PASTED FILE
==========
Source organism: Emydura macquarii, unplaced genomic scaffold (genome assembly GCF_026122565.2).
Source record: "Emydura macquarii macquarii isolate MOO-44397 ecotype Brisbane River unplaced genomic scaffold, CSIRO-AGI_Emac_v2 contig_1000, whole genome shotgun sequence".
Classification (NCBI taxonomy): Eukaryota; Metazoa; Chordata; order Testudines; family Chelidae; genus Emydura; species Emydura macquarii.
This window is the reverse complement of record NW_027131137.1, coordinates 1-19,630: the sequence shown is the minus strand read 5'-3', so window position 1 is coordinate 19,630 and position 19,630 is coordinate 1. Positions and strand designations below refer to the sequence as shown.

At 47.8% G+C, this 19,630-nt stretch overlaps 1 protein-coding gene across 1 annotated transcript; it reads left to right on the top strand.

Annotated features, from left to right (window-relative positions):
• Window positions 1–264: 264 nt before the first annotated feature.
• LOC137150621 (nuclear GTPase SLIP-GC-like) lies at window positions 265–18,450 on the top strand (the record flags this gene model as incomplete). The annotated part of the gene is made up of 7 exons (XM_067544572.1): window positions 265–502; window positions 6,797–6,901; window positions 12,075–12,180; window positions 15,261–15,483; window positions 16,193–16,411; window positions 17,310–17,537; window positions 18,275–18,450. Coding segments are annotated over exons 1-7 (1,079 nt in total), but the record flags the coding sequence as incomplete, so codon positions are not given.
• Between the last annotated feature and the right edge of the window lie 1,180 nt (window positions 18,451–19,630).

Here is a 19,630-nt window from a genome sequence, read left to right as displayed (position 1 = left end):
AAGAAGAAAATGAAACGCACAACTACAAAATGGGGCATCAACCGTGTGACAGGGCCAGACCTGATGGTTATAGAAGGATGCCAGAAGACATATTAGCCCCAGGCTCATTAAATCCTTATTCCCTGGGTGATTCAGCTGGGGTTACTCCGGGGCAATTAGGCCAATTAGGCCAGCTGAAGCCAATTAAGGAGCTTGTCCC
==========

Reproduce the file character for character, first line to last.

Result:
Source organism: Emydura macquarii, unplaced genomic scaffold (genome assembly GCF_026122565.2).
Source record: "Emydura macquarii macquarii isolate MOO-44397 ecotype Brisbane River unplaced genomic scaffold, CSIRO-AGI_Emac_v2 contig_1000, whole genome shotgun sequence".
Classification (NCBI taxonomy): Eukaryota; Metazoa; Chordata; order Testudines; family Chelidae; genus Emydura; species Emydura macquarii.
This window is the reverse complement of record NW_027131137.1, coordinates 1-19,630: the sequence shown is the minus strand read 5'-3', so window position 1 is coordinate 19,630 and position 19,630 is coordinate 1. Positions and strand designations below refer to the sequence as shown.

At 47.8% G+C, this 19,630-nt stretch overlaps 1 protein-coding gene across 1 annotated transcript; it reads left to right on the top strand.

Annotated features, from left to right (window-relative positions):
• Window positions 1–264: 264 nt before the first annotated feature.
• LOC137150621 (nuclear GTPase SLIP-GC-like) lies at window positions 265–18,450 on the top strand (the record flags this gene model as incomplete). The annotated part of the gene is made up of 7 exons (XM_067544572.1): window positions 265–502; window positions 6,797–6,901; window positions 12,075–12,180; window positions 15,261–15,483; window positions 16,193–16,411; window positions 17,310–17,537; window positions 18,275–18,450. Coding segments are annotated over exons 1-7 (1,079 nt in total), but the record flags the coding sequence as incomplete, so codon positions are not given.
• Between the last annotated feature and the right edge of the window lie 1,180 nt (window positions 18,451–19,630).

Here is a 19,630-nt window from a genome sequence, read left to right as displayed (position 1 = left end):
AAGAAGAAAATGAAACGCACAACTACAAAATGGGGCATCAACCGTGTGACAGGGCCAGACCTGATGGTTATAGAAGGATGCCAGAAGACATATTAGCCCCAGGCTCATTAAATCCTTATTCCCTGGGTGATTCAGCTGGGGTTACTCCGGGGCAATTAGGCCAATTAGGCCAGCTGAAGCCAATTAAGGAGCTTGTCCC